After the tragic events on Saturday in El Paso, residents continue to process the emotional impact. Unfortunately, the tragedy will also manifest itself economically, as those affected must return to work to feed their families.
Tom Fullerton a professor of economics at the University of Texas-El Paso says there is growing evidence that violent crime and terrorism affect economic activity.
“What it does is displace from one part of the metropolitan economy to another area,” Fullerton says. “In other words, shoppers will go where it’s safer to shop.”
He says the issue of economic impact becomes more complicated when an international boundary is involved. The shopping area where the shooting occurred attracts customers from both sides of the border.
“The residents of Ciudad Juárez and other places in northern Mexico that would normally cross the border to shop in El Paso – those consumers are going to hesitate before making those shopping trips,” Fullerton says.
Studies of protracted violence in the six largest metropolitan areas along the international boundary indicate that for every two homicides, retail sales decline approximately 0.04%, Fullerton says.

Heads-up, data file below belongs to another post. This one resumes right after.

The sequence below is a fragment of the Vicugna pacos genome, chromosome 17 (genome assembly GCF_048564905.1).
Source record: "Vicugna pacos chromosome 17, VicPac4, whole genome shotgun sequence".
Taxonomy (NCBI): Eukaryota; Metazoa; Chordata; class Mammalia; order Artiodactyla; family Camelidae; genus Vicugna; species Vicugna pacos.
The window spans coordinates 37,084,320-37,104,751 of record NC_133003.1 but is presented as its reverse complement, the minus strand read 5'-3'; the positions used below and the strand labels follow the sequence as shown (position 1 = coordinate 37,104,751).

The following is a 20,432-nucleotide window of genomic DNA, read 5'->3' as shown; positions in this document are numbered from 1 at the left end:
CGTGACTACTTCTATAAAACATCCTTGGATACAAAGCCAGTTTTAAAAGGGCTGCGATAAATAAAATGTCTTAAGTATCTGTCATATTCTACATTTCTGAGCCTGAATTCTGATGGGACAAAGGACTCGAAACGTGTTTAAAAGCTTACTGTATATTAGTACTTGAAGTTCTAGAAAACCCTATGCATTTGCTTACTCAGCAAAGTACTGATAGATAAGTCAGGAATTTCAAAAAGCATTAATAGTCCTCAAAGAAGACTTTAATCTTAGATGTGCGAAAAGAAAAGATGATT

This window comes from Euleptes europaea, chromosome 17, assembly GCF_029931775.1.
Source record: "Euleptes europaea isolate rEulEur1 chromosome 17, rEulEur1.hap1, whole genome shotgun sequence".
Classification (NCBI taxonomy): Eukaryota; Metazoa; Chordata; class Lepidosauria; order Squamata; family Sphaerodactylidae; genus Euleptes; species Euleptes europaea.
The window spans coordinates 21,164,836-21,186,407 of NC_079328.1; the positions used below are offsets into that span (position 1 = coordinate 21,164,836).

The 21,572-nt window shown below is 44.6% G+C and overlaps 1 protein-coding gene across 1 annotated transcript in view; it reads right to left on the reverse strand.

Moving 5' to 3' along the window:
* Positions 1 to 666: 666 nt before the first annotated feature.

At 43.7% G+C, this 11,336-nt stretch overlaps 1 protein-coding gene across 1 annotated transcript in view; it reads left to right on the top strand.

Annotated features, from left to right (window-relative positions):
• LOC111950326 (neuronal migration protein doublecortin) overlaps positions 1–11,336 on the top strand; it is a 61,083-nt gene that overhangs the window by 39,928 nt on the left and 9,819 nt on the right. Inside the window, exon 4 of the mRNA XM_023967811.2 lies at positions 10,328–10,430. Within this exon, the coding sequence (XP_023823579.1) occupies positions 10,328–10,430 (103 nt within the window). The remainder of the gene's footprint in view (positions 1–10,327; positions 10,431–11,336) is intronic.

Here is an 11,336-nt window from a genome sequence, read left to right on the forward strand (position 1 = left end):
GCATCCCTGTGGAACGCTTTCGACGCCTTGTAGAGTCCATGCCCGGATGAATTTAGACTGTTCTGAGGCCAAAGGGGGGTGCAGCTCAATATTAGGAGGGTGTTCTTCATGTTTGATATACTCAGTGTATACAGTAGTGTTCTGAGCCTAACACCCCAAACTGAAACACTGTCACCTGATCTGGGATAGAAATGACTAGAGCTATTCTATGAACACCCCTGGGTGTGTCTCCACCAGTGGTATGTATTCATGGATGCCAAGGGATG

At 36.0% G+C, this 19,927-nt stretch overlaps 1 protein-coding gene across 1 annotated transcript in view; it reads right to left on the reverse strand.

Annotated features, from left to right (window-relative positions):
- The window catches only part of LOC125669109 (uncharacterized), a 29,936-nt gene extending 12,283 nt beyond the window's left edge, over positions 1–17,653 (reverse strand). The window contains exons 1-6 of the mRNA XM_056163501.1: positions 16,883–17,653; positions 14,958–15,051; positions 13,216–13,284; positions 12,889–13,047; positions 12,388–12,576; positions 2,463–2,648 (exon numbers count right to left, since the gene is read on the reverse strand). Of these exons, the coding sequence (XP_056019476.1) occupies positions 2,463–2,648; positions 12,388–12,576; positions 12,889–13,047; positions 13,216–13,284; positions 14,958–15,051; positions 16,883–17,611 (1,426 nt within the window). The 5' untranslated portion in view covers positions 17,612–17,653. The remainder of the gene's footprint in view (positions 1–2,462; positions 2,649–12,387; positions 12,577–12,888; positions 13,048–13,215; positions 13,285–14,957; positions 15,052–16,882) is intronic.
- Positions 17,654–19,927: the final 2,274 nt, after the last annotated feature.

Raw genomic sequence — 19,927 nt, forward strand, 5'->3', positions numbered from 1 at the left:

“That doesn’t sound like much but if you translate it into a dollar value – that implies a loss of probably of excess $1 million,” Fullerton says.
In the case of El Paso, where 22 people were murdered, the collective impact could be somewhere around $10 million, Fullerton says.
“That represents a unrecoupable loss to the metropolitan economy, the regional economy and the national economy,” Fullerton says. “So, given the location of El Paso, this is a loss to the hemispheric economy as a whole.”
Fullerton says it’s still too early to predict the fate of the shopping complex.
“Regional economies do recover from these types of events. What will happen in terms of that specific Walmart location is not known at this point,” Fullerton says.
Written by Geronimo Perez.